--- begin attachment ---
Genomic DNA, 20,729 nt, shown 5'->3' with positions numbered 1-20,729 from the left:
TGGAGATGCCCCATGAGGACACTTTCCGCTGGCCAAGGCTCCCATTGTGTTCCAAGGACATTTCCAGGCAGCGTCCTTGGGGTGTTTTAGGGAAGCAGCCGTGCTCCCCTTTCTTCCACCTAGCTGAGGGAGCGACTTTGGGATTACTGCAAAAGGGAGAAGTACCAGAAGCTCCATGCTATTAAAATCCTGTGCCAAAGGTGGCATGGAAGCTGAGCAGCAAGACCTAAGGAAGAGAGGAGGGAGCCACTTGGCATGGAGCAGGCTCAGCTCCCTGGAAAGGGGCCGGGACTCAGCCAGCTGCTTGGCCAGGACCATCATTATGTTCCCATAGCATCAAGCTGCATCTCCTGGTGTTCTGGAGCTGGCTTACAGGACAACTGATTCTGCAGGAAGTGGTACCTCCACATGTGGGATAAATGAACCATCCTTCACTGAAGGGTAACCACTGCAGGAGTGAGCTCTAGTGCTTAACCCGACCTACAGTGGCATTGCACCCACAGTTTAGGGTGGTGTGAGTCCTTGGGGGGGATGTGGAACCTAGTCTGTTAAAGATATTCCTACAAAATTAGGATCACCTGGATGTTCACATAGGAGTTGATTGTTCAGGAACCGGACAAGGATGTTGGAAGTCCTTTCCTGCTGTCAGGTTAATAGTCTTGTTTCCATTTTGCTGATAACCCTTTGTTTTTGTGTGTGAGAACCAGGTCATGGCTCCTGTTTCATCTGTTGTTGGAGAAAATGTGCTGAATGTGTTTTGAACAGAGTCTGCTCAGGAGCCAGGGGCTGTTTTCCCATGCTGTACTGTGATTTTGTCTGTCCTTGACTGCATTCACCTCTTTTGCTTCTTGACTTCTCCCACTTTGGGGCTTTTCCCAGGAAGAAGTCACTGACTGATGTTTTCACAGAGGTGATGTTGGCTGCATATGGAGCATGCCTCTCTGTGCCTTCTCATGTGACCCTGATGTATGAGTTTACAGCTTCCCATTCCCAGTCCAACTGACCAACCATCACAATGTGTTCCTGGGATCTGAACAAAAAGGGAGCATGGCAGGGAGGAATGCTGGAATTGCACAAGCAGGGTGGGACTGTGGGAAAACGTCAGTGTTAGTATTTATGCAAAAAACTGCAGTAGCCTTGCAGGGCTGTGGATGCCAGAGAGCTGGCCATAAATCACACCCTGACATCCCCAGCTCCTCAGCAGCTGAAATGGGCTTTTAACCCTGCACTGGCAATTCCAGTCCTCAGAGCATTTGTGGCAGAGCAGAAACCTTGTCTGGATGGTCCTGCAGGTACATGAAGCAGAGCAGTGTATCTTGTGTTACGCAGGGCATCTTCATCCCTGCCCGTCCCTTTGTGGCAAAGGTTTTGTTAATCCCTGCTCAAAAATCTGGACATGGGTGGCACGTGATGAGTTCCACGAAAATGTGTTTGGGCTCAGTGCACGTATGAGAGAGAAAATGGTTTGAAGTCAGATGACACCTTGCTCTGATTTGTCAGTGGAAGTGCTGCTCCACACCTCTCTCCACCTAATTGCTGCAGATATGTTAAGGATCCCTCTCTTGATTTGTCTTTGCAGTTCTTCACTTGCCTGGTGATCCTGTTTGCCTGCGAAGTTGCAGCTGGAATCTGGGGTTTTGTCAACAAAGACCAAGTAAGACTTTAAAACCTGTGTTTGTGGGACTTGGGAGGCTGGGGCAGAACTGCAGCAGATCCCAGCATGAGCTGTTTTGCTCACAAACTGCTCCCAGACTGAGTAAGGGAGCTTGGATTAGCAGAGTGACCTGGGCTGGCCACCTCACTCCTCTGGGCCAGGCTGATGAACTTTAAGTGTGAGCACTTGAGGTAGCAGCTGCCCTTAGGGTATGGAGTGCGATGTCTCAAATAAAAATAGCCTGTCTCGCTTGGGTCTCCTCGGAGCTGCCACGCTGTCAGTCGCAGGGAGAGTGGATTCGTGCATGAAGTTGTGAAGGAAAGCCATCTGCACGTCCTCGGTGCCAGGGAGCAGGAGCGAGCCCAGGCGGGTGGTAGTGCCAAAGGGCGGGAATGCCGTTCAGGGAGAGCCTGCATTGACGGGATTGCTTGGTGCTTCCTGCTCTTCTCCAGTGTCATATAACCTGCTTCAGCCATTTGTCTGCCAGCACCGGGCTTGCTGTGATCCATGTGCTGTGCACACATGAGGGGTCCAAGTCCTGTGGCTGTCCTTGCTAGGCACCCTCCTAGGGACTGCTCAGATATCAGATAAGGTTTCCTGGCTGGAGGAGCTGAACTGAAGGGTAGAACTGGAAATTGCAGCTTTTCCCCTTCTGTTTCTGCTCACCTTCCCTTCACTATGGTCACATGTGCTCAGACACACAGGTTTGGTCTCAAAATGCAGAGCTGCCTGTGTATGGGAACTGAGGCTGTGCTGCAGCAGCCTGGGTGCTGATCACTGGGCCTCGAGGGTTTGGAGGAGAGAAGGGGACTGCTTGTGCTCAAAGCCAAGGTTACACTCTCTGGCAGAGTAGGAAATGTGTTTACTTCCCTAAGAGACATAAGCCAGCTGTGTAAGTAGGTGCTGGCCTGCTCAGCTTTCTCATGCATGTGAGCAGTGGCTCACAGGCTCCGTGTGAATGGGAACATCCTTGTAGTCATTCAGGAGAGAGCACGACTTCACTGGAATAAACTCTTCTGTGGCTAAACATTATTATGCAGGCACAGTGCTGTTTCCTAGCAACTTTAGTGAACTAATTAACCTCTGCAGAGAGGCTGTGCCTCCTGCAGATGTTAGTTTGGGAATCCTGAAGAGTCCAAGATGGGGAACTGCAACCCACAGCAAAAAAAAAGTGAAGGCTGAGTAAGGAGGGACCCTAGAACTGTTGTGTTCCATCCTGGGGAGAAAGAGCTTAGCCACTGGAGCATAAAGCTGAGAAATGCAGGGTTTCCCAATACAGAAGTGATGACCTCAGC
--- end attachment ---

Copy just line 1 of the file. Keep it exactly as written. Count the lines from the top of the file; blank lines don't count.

Genomic DNA, 20,729 nt, shown 5'->3' with positions numbered 1-20,729 from the left: